23:10-19 Every seventh year the land was to rest. They must not plough or sow it; what the earth produced of itself, should be eaten, and not laid up. This law seems to have been intended to teach dependence on Providence, and God's faithfulness in sending the larger increase while they kept his appointments. It was also typical of the heavenly rest, when all earthly labours, cares, and interests shall cease for ever. All respect to the gods of the heathen is strictly forbidden. Since idolatry was a sin to which the Israelites leaned, they must blot out the remembrance of the gods of the heathen. Solemn religious attendance on God, in the place which he should choose, is strictly required. They must come together before the Lord. What a good Master do we serve, who has made it our duty to rejoice before him! Let us devote with pleasure to the service of God that portion of our time which he requires, and count his sabbaths and ordinances to be a feast unto our souls. They were not to come empty-handed; so now, we must not come to worship God empty-hearted; our souls must be filled with holy desires toward him, and dedications of ourselves to him; for with such sacrifices God is well pleased.Compare Deuteronomy 4:9; Joshua 22:5; Ephesians 5:15. 13. make no mention of the name of other gods, &c.—that is, in common conversation, for a familiar use of them would tend to lessen horror of idolatry. Make no mention, to wit, with honour or delight, or without detestation; as fornication is not to be named among saints, Ephesians 5:3. Or, not mention them in your worship, or in oaths, or in common discourse, and without special occasion, lest the frequent mention of them might keep up their memory, or introduce their worship. Hence the names of idols and idolatrous places were ofttimes changed by the Israelites. See Numbers 32:38 Joshua 23:7 Compare Psalm 16:4 Hosea 2:17 Zechariah 13:2.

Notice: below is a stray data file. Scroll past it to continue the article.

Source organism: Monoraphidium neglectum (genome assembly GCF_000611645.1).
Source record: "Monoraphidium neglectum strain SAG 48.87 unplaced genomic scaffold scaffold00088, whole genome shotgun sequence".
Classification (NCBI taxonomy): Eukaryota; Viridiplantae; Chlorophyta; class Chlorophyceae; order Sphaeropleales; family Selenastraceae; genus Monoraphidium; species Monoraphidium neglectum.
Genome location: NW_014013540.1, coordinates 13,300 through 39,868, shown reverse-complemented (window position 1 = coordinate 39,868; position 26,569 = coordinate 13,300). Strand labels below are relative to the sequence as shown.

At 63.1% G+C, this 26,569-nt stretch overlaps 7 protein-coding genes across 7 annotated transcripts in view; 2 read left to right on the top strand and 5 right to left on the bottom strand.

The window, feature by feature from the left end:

And in all things that I have said unto you, be circumspect,.... Or observe them, be careful to keep them punctually and constantly, even all that are delivered in this and the preceding chapters:

and make no mention of the name of other gods; neither call upon them, nor swear by them, nor make vows to them; and, as little as possible, ever utter their names, and never with pleasure and delight, and showing any honour of them, and reverence to them, but with the utmost detestation and abhorrence:

neither let it be heard out of thy mouth; not any of their names; the same thing in different words, the more to inculcate and impress the thing upon the mind, and to show with what vehemence and earnestness this is pressed.